Mehmet introduces us to his wife, a round-faced young woman carrying a curly-haired toddler. She smiles at us, but says nothing as we follow them outside, to a raised colonnade surrounding the courtyard. A commotion erupts by the eastern gate, and we see a wooden casket bobbing high above a crowd rushing toward the inner sanctum. Men in western dress lead the mob, running back and forth across the perimeter. The mourners and the casket disappear inside.

The minaret's loudspeaker emits the soft buzzing which prefaces an imminent call to prayer. From across the courtyard, the slight and bent figure of the gatekeeper rushes toward us.

"Can we stay?" Keith asks Mehmet.

"Yes, of course. You are my guests."

The old man reaches us, furious. His face bobs in front of mine; I can see his thin lips, the yellowed teeth, the gray whiskers poking from his chin. Keith says nothing, just looks at him calmly while Mehmet speaks to him in a low growling murmur. But the old man continues to shout. Mehmet shakes his head returning to us.

"You may stay, but she," he says, pointing to me, "must go sit with the women."

Of course I will go; I don't want to offend. The gatekeeper waits, his arms folded, until he sees me stand up. Then he scurries away. By the center of the square a woman pushes her son toward him; he leans down, takes the child by the chin, and appears to gently blow into his mouth. He tugs on the child's ears, pats him on the head. Another woman comes forward, pushing another child, and the ritual is repeated. Perhaps he is a priest, a holy man, I think. Perhaps I am cursed for being here: as a woman, as a westerner, as a Jew.

I meander along the edge of the courtyard, the wool cloak scratching my arms and the back of my neck, the desert light glaring off the gray tiles. As long as I'm with Keith I'm cloaked in western privilege, but as I walk toward the women's section, I feel this privilege shearing off, bit by bit. With Keith I'm a tourist, an object of curiosity. But alone I am an unknown woman, possibly a prostitute, an unclean object, profane.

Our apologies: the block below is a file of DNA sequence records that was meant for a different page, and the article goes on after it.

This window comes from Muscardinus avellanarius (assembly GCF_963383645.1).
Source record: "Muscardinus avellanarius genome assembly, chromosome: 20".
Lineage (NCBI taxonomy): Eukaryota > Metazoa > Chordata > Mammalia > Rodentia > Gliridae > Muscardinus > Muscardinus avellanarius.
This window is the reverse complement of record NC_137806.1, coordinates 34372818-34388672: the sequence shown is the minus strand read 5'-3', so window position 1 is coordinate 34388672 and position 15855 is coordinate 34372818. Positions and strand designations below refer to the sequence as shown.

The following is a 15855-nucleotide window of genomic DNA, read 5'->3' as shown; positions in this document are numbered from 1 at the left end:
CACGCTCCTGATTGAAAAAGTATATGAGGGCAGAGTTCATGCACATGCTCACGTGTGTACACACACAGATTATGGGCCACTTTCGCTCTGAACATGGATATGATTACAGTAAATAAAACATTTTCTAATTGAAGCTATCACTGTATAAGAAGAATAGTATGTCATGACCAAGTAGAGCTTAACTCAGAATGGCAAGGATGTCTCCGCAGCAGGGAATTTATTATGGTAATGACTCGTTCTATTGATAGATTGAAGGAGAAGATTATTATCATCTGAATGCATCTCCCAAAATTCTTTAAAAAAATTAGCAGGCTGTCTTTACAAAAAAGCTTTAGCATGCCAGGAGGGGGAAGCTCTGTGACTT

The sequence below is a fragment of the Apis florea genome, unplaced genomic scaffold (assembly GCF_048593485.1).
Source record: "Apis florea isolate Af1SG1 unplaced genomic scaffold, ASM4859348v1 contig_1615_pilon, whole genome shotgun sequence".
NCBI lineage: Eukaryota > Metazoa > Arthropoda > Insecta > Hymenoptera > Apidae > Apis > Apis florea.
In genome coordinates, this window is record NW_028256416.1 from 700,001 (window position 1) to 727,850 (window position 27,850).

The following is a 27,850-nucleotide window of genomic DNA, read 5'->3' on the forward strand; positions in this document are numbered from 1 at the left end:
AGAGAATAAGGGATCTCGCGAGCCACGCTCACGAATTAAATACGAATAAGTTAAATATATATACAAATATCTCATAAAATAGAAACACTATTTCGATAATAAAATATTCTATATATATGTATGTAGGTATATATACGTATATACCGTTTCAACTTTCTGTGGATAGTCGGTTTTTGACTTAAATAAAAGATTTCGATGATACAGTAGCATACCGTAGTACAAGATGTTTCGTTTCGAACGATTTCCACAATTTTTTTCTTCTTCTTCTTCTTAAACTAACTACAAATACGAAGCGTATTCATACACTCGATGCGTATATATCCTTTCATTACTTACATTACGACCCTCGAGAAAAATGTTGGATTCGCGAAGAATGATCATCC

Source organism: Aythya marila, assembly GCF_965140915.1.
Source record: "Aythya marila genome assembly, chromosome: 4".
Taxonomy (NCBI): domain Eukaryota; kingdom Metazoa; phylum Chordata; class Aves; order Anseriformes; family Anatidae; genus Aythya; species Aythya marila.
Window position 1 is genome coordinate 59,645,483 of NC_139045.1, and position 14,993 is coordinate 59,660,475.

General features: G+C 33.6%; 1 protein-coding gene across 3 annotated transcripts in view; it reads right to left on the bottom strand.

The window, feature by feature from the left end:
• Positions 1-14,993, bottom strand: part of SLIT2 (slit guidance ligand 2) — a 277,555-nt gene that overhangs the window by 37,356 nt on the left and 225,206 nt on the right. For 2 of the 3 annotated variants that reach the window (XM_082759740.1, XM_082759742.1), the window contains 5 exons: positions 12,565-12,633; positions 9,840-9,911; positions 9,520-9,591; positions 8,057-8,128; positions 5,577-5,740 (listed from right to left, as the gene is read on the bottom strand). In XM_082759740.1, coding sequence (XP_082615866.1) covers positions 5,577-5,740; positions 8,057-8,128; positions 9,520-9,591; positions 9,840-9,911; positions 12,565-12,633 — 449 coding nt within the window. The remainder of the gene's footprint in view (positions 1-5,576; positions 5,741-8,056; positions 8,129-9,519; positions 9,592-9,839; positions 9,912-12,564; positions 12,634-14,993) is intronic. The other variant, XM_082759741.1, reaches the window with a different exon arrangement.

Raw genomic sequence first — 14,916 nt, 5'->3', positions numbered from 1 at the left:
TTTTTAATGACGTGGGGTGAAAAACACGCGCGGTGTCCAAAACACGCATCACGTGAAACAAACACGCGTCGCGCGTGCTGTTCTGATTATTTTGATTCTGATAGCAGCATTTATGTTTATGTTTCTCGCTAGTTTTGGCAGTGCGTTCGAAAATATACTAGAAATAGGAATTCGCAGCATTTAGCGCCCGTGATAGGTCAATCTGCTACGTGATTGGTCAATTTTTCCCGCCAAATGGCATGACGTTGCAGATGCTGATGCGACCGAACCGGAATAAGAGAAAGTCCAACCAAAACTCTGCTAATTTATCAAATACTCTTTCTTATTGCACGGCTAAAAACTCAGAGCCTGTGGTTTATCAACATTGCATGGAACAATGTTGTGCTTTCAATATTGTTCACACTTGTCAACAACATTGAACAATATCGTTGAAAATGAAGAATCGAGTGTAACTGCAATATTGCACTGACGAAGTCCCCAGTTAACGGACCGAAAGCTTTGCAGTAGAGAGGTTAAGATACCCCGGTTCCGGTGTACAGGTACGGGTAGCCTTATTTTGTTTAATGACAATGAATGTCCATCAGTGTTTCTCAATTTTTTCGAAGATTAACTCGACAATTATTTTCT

But, I think, we're all women after all, we have something to connect us. I pull the robe close around me, and carefully smiling I lift my head to gaze around the courtyard. But only suspicious female faces regard me from behind the pillars.

Mehmet's wife hurries toward me; she takes me by the hand and leads me to the women's section, a colonnade at the rear of the courtyard, in the shade. She bustles me to her mat, amid hundreds of mats laid out side by side in a patchwork all down the platform. Most of the women sit cross-legged on the ground, leaning toward each other and talking, white, green, or black scarves knotted tightly across their throats. They go silent and stare at me as I bumble by in my heavy cloak, my arms folded across my abdomen. When I sit, one of the women scoots away, mumbling "Haram!"

I am to hear this word over and over in the next hour. Haram, with an admonitory weight on the second syllable. I later learn this word means "forbidden," but at the time I know only that the women begin to cluster around me, tugging the elbow-length sleeves of the cloak down to cover my wrists, pushing at stray hairs that wisp from my scarf, pulling the flap of the robe over my bare ankle. I come to understand: I am forbidden. I should be ashamed, they tell me, and I am, but they seem unforgiving. Their hands touch me all over, patting me into place; under these hands I feel like a very small child, or a doll made of rough clay.

I want to leave but know I'm bound by etiquette and law. And I know I'm experiencing only a fraction of what these women endure all their lives: numerous hands pressing them into a posture of shame, submission, invisibility. If my family had been orthodox Jews, I would have been molded the same way, shunted away from the men, bundled into a scarf, taught to keep my gaze fixed on the ground. The shame of being a woman, the dangerous sorcery of what is concealed: I would have learned these things had I been a devout follower of my own religion.

At varying intervals the women stand to pray, bowing from the waist, hands on knees, then kneeling on the mat, head to the ground, arms outstretched, then up again, over and over. I look down the row and see hundreds of women praying, their robes layered at the hips, drifting from them a scent of olive soap and laundered cotton. Mehmet's wife, with a wave of her hand and a lift of her eyebrows, asks me to pray with her. But I shrug and shake my head. "I don't know how to pray," I say in English, surprised to hear a little catch in my voice. Afwan. Excuse me. Will it be more sacrilegious to mimic the movements of prayer, or to sit in a posture of respectful silence? Sweat runs down my neck. Some of the women finish early, rushing through the movements, and again they inch closer, touching me, pushing my hair back under the hood. Haram, they mutter, Haram.

On another cue, unheard, the women stand again. The muezzin is silent, and I see the men meander in and out of the courtyard, some fanning themselves as they recline near the door of the shrine. I stand up and see, far across the courtyard, Keith in animated discussion with Mehmet; they are not praying. What are they discussing? Politics? Family? Food? I yearn to be with them, to be exempt again from the rules of women, away from these women's hands. I look for the gatekeeper; he's nowhere in sight. But Mehmet's wife pulls me back from the edge. She again motions for me to pray.